“The most important role for the space station is to accommodate astronauts for scientific research,” Zhou said. Those international astronauts could be trained and flown by China, but she said it might also be possible for the station to accommodate visits by crewed spacecraft from other nations.
Another role for international cooperation could be in logistics. China is developing its own cargo spacecraft, called Tianzhou, to carry supplies to the station and dispose of trash from it. Tianzhou will fly to the station on China’s Long March 7 rocket, also under development, from the new Wenchang spaceport on Hainan island.
However, Zhou suggested that other cargo spacecraft could also support the Chinese station, noting the redundancy the International Space Station currently enjoys by the different cargo spacecraft servicing it. “Progress, ATV, and HTV are welcome,” she said, referring to cargo spacecraft from Russia, Europe, and Japan, respectively. (Europe, though, does not plan to produce additional ATVs after the launch of the fifth such spacecraft to the ISS this summer.)
Missing from that list of vehicles, though, were the two American commercial cargo vehicles currently supporting the ISS, Cygnus and Dragon. Zhou, in response to an audience question, indicated that was an oversight and not a deliberate exclusion. “We want to cooperate with Dragon,” she said.
Whether Dragon, or any other American vehicle, could dock with or otherwise support a Chinese space station likely faces greater political rather than technical barriers. A liberalization of export control policy in the United States for spacecraft and their components still explicitly prohibits the export of such items to China, which would, at the very least, hinder the technical interchanges needed to support such efforts.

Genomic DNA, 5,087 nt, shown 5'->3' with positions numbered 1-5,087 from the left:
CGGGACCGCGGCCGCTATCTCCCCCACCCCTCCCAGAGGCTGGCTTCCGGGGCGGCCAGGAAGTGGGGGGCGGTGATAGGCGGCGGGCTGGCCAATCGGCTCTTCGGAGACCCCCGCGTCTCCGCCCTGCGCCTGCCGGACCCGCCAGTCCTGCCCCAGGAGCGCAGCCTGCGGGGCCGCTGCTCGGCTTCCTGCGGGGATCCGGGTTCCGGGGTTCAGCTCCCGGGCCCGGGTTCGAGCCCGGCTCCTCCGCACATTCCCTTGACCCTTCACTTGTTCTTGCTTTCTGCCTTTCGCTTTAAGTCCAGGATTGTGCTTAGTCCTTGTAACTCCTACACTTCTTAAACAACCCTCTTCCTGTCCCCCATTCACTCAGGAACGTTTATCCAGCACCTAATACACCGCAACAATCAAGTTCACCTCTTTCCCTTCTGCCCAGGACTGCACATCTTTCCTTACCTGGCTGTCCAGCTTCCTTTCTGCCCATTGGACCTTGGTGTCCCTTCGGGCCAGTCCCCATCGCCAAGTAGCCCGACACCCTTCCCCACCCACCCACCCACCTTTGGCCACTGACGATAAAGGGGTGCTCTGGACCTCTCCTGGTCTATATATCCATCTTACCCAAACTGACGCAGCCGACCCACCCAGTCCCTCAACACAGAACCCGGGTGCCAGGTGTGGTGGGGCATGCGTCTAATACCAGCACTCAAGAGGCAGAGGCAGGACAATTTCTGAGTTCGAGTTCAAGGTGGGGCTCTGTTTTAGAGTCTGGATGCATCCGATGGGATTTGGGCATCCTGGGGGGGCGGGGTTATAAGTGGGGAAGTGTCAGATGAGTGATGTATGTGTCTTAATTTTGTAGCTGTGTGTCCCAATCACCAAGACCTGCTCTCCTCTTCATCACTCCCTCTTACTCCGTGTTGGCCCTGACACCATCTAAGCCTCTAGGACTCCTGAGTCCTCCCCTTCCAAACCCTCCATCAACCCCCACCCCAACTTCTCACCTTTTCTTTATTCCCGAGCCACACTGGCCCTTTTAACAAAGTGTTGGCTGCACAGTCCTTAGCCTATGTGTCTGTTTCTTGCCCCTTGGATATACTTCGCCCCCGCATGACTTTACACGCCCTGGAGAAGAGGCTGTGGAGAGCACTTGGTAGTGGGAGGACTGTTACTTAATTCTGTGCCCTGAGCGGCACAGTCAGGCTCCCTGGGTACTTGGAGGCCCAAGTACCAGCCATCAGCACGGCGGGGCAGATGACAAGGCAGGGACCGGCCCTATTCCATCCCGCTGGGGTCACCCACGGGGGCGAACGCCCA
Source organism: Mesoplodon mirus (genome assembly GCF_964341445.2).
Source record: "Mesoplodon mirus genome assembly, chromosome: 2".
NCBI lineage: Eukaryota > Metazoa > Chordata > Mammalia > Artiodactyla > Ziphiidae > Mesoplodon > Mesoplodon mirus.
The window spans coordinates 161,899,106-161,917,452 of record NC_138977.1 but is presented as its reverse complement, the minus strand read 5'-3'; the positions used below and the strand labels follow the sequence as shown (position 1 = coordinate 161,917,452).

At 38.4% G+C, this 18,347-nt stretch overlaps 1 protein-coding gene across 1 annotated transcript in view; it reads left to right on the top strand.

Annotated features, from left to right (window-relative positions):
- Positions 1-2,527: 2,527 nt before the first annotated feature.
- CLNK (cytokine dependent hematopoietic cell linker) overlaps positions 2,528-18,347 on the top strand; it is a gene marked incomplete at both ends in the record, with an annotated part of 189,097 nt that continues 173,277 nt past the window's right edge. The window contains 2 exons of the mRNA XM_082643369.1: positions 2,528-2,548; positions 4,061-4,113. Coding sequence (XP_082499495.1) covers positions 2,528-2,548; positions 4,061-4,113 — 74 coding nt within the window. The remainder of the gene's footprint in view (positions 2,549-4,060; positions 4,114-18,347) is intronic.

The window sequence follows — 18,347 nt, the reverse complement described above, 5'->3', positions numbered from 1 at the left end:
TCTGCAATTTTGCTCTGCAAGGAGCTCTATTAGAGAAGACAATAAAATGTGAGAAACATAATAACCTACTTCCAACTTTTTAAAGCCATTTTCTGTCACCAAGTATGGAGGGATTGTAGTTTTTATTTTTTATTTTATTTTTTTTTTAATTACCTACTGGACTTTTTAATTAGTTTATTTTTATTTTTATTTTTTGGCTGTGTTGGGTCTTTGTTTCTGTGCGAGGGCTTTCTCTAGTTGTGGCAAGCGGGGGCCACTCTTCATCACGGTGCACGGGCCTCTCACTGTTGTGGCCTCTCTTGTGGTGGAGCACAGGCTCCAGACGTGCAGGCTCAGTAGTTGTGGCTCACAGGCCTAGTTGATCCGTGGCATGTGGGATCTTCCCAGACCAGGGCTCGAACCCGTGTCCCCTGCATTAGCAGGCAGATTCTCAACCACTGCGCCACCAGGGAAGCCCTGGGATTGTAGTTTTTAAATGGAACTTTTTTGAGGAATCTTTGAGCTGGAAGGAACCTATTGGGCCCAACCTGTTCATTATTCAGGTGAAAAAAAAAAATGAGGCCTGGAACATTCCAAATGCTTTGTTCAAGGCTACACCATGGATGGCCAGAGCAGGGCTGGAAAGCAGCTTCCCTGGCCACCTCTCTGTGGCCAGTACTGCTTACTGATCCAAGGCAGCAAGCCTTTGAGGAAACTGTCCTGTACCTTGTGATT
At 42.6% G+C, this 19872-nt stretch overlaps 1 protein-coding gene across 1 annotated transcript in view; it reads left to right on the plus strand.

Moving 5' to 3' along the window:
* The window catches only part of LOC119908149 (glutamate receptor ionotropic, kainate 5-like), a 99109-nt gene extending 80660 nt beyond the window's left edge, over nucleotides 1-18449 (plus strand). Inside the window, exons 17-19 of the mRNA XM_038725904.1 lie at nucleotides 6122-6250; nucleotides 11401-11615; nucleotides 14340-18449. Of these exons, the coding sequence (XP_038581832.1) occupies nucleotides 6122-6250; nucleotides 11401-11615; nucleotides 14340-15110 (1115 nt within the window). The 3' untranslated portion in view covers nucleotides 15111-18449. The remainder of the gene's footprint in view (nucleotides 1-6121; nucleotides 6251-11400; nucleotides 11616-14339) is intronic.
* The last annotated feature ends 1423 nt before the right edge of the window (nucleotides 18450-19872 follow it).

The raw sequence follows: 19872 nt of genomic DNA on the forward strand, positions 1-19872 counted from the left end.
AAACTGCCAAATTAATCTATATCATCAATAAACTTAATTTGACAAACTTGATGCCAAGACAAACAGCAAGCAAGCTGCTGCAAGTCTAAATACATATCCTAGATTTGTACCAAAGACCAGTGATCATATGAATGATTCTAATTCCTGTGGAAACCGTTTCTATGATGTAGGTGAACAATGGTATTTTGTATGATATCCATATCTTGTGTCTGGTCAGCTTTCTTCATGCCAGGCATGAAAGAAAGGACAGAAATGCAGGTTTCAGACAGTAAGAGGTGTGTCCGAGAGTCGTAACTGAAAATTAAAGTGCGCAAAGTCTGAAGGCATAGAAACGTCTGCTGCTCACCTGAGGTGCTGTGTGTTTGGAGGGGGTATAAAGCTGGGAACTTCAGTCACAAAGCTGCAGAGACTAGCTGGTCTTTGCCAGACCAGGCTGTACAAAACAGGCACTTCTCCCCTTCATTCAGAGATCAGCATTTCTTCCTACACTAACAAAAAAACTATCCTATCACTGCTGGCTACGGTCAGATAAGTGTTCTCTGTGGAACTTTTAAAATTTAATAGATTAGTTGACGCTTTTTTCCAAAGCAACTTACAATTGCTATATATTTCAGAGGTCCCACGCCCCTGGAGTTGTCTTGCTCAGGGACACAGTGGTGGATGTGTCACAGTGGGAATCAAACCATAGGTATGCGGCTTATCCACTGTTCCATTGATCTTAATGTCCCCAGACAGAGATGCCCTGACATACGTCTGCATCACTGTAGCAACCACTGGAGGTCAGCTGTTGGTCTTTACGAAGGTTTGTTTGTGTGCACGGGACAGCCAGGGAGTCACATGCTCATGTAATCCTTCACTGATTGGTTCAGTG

In addition, while Zhou noted that China has “started dialogues and exchanges” with the United States in the area of human spaceflight, those efforts have been on hold in the US for the last few years: provisions in appropriations bills that fund NASA have prohibited bilateral cooperation between the agency and its Chinese counterparts.
“We do have to deal with the realities of politics and diplomacy,” said NASA administrator Charles Bolden during a “heads of agencies” press conference at the IAC on September 29. “The prohibition is aimed mostly at human spaceflight, so we don’t collaborate or cooperate with them there.”
Those realities could change in the near future. The politician largely responsible for the existing prohibition is Rep. Frank Wolf (R-Va.), who chairs the subcommittee of the House Appropriations subcommittee that funds NASA. He has frequently expressed concerns about human rights violations in China, including persecution of religious minorities there. Wolf, however, is retiring after this year, and his successor may be more willing to consider enhancing Sino-American space cooperation.
While that may take time, China does not appear to be in any rush. Although American officials warned in the mid-to-late 2000s that China could land humans on the Moon before 2020, China has shown no interest—or ability—to rush its human spaceflight program. Chinese officials said a few years ago they planned to instead have a permanent space station in place by 2020, but now say it will be in place by 2022 or 2023.
Indeed, China’s human spaceflight program is in a bit of a lull, at least from an operational standpoint. After conducting two crewed missions to the Tiangong-1 module in June 2012 and June 2013, China is instead focusing on development of the Tiangong-2 module, slated for launch in 2016. (Tiangong-1, launched three years ago, remains in orbit, but there appear to be no plans to launch additional crewed missions to it.) The first Tianzhou mission is also planned for 2016, along with the next crewed mission, Shenzhou-11.
By the time the Chinese space station is in place in the early 2020s, both the technical and geopolitical environments of spaceflight may have changed considerably from where they are today. The United States and other Western nations may be more interested in cooperating with China as the International Space Station enters its final planned years of operation. Or, they may be moving on to bigger and better—or, at least, different—things, leaving China to seek other international partners for its space efforts.